Purpose: Epilepsy is a common neurological disease that places severe burdens on patients over a very long period. Current treatments mainly involve antiepileptic drugs, but these do not cure epilepsy. Improvements in treatment methods and targets have thus been awaited. Antiepileptic drugs given before the onset of epilepsy have been shown to exert beneficial effects on epilepsy prognosis in rodent and human studies. To establish preventive approaches to epilepsy, we organized a study team to clarify the mean age at onset of each epilepsy phenotype classified into genetic generalized epilepsy.
Methods: Patients with genetic generalized epilepsy including epilepsy with generalized tonic-clinic seizures on awakening, juvenile myoclonic epilepsy, juvenile absence epilepsy and childhood absence epilepsy, who visited our institutes between 2014 to 2016 were studied. Demographic data from these patients and their offspring were analyzed. Offspring were regarded as a high-risk group because of high hereditability of epilepsy.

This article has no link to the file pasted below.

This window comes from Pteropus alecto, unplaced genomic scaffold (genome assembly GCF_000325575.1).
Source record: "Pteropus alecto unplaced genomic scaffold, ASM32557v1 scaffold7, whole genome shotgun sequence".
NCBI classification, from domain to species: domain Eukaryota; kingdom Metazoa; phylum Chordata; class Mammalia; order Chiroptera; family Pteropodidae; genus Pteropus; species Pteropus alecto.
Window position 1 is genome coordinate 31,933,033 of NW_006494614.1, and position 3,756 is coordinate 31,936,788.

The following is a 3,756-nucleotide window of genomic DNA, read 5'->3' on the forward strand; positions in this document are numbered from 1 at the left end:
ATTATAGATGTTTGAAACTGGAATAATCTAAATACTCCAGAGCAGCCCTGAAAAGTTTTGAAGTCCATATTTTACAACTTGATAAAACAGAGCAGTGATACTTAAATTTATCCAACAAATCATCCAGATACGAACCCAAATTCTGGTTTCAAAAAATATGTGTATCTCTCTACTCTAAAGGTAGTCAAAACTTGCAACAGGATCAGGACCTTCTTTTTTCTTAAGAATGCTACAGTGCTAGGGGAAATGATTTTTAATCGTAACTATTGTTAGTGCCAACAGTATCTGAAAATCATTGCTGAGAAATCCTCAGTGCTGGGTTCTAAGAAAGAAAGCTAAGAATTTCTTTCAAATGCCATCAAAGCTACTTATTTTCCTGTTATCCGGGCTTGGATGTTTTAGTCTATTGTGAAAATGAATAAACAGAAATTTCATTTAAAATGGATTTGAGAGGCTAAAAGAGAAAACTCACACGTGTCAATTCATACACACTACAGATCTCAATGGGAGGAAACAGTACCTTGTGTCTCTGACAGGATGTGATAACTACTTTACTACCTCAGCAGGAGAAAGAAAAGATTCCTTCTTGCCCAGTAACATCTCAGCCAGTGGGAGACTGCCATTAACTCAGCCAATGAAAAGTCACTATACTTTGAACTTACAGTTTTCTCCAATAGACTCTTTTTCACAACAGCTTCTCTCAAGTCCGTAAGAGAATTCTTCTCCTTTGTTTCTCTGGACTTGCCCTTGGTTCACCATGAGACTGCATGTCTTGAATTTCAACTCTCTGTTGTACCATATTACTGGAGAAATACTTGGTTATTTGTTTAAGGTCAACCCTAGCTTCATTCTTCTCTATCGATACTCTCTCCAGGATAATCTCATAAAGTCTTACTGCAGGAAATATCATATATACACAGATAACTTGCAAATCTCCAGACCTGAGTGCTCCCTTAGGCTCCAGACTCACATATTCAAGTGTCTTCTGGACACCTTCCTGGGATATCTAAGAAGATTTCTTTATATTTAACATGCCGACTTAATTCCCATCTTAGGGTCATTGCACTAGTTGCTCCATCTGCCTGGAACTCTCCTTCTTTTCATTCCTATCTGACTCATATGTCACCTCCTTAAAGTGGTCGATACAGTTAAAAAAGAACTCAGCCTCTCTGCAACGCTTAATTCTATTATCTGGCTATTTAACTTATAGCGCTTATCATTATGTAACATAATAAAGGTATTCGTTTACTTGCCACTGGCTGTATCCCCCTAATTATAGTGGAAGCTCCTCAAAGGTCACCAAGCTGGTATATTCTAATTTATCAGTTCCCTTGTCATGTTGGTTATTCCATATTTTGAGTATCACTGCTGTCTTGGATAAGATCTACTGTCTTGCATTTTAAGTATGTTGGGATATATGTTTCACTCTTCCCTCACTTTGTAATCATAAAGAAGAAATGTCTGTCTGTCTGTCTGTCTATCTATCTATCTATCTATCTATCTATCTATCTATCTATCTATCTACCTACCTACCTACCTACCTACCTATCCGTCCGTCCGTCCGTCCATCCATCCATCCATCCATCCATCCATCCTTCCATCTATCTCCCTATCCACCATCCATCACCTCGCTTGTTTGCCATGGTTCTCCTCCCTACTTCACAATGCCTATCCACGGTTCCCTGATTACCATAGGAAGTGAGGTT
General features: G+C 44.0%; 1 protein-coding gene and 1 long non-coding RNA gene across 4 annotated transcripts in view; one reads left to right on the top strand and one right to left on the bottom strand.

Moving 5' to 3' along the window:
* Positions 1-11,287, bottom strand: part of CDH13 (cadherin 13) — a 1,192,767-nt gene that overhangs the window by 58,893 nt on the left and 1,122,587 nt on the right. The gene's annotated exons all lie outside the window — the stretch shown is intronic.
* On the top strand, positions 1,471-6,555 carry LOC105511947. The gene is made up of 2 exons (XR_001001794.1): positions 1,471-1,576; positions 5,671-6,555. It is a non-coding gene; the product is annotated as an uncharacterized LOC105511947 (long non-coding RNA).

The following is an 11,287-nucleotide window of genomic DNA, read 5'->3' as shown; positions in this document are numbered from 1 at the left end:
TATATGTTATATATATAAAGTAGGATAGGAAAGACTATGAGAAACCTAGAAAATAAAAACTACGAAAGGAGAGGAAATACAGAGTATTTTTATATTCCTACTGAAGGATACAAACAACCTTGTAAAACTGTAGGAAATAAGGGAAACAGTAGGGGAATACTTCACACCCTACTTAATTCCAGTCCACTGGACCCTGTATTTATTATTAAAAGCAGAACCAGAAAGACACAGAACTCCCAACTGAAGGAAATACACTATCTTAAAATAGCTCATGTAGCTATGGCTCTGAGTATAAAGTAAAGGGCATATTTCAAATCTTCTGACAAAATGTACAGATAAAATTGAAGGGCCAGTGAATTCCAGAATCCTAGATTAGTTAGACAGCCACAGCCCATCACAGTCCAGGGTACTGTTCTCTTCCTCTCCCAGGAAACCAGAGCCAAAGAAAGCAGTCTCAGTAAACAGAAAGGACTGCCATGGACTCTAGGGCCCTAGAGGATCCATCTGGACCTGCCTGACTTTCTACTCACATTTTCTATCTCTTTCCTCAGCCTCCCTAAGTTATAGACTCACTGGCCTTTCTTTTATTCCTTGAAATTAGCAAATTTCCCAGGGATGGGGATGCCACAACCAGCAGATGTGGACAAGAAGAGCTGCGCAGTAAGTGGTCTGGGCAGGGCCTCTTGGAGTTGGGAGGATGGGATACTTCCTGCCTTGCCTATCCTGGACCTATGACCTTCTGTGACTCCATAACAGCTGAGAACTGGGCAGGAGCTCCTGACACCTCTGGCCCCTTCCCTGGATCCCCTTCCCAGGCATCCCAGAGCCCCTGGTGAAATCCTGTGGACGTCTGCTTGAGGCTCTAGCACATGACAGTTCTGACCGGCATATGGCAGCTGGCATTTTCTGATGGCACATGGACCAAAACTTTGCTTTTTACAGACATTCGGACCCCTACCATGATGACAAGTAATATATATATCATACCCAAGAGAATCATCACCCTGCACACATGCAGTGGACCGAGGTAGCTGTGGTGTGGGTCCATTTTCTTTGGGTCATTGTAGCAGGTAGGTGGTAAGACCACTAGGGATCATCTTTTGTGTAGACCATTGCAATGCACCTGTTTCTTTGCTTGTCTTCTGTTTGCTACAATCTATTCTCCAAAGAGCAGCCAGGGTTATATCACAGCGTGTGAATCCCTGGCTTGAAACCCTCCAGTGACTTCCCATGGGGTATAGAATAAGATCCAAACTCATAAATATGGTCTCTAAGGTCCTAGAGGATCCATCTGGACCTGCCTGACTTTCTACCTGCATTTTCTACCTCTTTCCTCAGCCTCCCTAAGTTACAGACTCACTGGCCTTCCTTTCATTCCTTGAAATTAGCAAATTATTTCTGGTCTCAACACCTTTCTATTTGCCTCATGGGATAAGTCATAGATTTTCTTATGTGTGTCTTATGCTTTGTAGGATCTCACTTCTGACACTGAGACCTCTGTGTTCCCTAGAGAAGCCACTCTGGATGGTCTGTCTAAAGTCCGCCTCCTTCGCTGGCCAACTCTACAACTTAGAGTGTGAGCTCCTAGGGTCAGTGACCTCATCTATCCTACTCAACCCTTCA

Results: The study population comprised 154 patients (generalized tonic-clonic seizures on awakening, n=76; juvenile myoclonic epilepsy, n=52; juvenile absence epilepsy, n=17; childhood absence epilepsy, n=9) and 30 offspring. Mean (±standard deviation) age of patients was 27.78±9.69 years. Mean age at onset was 16.05±6.44 years, and mean duration of disease was 11.36±9.84 years. A high rate of multiple antiepileptic drug use and long duration of disease were found in all types of epilepsy studied.
Conclusion: This preliminary study highlights the necessity for identification of offspring warranting early treatment together with optimal timing of such treatment.